When Shelly and Mike Walsh bought their farm in Iron Station, they wanted to add some sort of livestock that they could make a profit from. They didn’t have enough room for cattle, so they looked at sheep and alpacas that they could raise for their fiber.

“Alpacas seemed like they’d be super fun,” Mike Walsh said. “We got our first 10 alpacas in 2010. The national alpaca organization is very supportive to newcomers plus there are breeders all over the country who are willing to help.”

Alpacas have been a very easy introduction to farming for Mike and Shelly who named their farm “Good Karma Ranch.” They’re very quiet and easy to handle. They must be sheared once a year in the spring. At first, they did it themselves, but it’s very hard work so they use a professional shearer now.

It’s the fiber that alpacas are raised for, so they have to receive excellent nutrition and care in order for them to produce a quality product. Once the alpacas are sheared, the fiber gets shipped to two different locations, one is a fiber pool which is like a co-op. All the fiber gets pooled together to go to the mill to be processed to make it more economical. The other half gets purchased by a company in Oregon. Both companies send back products, socks, hats, scarfs, ponchos, blankets and other items made from alpaca fiber.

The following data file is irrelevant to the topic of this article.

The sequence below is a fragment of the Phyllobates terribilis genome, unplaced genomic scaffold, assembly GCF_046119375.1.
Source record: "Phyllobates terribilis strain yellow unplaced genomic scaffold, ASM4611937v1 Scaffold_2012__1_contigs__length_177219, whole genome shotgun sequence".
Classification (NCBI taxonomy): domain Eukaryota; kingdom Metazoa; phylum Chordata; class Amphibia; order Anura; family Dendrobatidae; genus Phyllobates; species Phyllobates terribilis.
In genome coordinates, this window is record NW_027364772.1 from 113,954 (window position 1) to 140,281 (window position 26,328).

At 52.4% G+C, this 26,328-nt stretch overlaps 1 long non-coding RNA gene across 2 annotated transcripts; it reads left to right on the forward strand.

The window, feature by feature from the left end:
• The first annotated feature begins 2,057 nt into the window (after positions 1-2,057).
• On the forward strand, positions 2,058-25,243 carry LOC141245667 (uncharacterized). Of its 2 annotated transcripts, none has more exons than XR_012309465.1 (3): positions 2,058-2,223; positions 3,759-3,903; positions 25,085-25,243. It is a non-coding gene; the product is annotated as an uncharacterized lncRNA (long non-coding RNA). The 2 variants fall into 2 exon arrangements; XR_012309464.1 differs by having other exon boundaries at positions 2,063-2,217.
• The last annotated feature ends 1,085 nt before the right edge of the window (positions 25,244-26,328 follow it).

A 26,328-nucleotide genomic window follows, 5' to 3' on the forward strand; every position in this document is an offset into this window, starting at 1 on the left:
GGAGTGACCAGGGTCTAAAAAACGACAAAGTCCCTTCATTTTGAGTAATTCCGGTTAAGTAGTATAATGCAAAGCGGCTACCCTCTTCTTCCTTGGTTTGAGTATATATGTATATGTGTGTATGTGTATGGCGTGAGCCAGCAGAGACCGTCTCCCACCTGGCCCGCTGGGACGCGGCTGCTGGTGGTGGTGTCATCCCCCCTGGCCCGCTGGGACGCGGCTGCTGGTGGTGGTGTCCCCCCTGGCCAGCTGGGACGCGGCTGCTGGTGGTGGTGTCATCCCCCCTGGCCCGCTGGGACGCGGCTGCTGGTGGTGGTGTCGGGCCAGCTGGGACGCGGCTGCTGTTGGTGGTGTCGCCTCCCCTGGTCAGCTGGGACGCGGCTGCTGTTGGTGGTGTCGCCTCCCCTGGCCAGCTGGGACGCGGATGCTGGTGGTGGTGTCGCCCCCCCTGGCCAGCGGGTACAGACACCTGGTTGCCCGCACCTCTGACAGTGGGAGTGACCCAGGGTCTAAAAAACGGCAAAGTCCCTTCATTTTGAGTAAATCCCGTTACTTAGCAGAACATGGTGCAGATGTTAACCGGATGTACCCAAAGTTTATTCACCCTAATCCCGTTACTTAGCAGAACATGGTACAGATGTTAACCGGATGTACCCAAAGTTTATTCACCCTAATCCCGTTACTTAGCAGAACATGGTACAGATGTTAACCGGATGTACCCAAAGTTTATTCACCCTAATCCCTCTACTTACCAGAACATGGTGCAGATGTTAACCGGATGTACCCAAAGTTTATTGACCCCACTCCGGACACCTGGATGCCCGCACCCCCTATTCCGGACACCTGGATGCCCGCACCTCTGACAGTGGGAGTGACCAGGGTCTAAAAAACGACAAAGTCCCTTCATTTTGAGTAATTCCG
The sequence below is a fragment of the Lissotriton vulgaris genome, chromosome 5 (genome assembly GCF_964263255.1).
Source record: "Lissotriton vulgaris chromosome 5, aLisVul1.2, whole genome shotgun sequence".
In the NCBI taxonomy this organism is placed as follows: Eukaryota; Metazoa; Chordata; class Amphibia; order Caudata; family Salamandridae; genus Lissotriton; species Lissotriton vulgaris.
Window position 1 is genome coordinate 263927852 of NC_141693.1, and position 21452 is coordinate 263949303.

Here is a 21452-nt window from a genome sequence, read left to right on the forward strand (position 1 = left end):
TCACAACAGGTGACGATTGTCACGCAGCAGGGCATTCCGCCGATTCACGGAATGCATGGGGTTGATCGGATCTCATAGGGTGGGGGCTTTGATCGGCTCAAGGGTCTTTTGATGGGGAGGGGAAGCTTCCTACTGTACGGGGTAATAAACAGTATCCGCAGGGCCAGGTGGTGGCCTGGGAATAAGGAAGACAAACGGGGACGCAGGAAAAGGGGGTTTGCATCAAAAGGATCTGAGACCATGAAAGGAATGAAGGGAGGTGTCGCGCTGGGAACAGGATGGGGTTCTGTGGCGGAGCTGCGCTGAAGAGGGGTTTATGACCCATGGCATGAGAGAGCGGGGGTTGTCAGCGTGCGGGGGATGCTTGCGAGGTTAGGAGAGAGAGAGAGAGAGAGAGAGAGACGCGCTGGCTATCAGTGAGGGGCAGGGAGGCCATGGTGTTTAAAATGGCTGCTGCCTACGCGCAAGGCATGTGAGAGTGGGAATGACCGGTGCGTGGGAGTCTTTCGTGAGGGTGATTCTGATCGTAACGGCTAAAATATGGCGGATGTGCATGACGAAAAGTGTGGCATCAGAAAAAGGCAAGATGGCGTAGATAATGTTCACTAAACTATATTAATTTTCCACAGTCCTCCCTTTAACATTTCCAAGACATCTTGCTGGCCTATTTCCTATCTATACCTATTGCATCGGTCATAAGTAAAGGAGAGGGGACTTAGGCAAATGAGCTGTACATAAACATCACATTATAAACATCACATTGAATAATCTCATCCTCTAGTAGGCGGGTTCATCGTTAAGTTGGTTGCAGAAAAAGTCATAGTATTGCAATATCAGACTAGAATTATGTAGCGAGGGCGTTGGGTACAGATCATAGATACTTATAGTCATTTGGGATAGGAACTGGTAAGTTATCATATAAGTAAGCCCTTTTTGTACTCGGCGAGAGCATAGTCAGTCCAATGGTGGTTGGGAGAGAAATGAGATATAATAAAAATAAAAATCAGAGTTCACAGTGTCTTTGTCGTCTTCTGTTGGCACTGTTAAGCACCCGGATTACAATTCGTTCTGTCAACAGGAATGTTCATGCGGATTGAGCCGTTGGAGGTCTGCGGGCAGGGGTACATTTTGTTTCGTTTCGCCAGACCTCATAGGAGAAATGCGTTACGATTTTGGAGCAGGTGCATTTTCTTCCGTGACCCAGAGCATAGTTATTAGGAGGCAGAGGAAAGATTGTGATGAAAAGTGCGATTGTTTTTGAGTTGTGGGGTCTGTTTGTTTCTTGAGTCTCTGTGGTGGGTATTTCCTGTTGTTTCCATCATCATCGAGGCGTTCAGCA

Many of the alpacas at Good Karma Ranch are white because that color is ideal for holding dye. Alpaca fiber is softer and warmer by weight than sheep wool. It’s also stronger and not itchy like wool can be.

“We have three channels of our business,” Shelly Walsh said. “We breed and sell animals and offer stud service, agritourism and sell products.”

In celebration of National Alpaca Farm Days, which is Saturday, Sept. 25 and Sun. Sept. 26, Good Karma Ranch will offer alpaca viewing at 10 a.m., noon and 2 p.m. This will not be a standard tour and visitors will not be inside the pasture with the alpacas but will be able to see them up close from their pen. There will be some artisans and makers selling their wares on site as well. 

For more information or to register for a tour, visit https://www.goodkarmaranch.com

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